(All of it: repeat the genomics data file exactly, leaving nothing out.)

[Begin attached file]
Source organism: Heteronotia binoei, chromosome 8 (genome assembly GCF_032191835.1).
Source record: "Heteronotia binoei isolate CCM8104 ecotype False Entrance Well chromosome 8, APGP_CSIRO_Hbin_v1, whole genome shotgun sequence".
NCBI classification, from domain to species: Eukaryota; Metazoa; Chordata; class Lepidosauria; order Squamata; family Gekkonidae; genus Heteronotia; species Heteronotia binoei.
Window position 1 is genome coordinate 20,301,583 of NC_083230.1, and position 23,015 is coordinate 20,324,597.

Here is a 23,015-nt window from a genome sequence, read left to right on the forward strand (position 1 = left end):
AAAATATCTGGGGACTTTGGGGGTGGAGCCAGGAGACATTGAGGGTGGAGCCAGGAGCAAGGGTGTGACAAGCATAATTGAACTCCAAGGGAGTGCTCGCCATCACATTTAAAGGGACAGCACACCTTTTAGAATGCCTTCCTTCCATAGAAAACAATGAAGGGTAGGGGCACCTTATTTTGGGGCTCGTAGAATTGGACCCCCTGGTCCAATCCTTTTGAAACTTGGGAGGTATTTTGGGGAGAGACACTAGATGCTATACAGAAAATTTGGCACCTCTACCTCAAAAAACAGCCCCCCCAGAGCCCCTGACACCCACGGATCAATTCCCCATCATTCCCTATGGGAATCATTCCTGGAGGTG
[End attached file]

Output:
Source organism: Heteronotia binoei, chromosome 8 (genome assembly GCF_032191835.1).
Source record: "Heteronotia binoei isolate CCM8104 ecotype False Entrance Well chromosome 8, APGP_CSIRO_Hbin_v1, whole genome shotgun sequence".
NCBI classification, from domain to species: Eukaryota; Metazoa; Chordata; class Lepidosauria; order Squamata; family Gekkonidae; genus Heteronotia; species Heteronotia binoei.
Window position 1 is genome coordinate 20,301,583 of NC_083230.1, and position 23,015 is coordinate 20,324,597.

Here is a 23,015-nt window from a genome sequence, read left to right on the forward strand (position 1 = left end):
AAAATATCTGGGGACTTTGGGGGTGGAGCCAGGAGACATTGAGGGTGGAGCCAGGAGCAAGGGTGTGACAAGCATAATTGAACTCCAAGGGAGTGCTCGCCATCACATTTAAAGGGACAGCACACCTTTTAGAATGCCTTCCTTCCATAGAAAACAATGAAGGGTAGGGGCACCTTATTTTGGGGCTCGTAGAATTGGACCCCCTGGTCCAATCCTTTTGAAACTTGGGAGGTATTTTGGGGAGAGACACTAGATGCTATACAGAAAATTTGGCACCTCTACCTCAAAAAACAGCCCCCCCAGAGCCCCTGACACCCACGGATCAATTCCCCATCATTCCCTATGGGAATCATTCCTGGAGGTG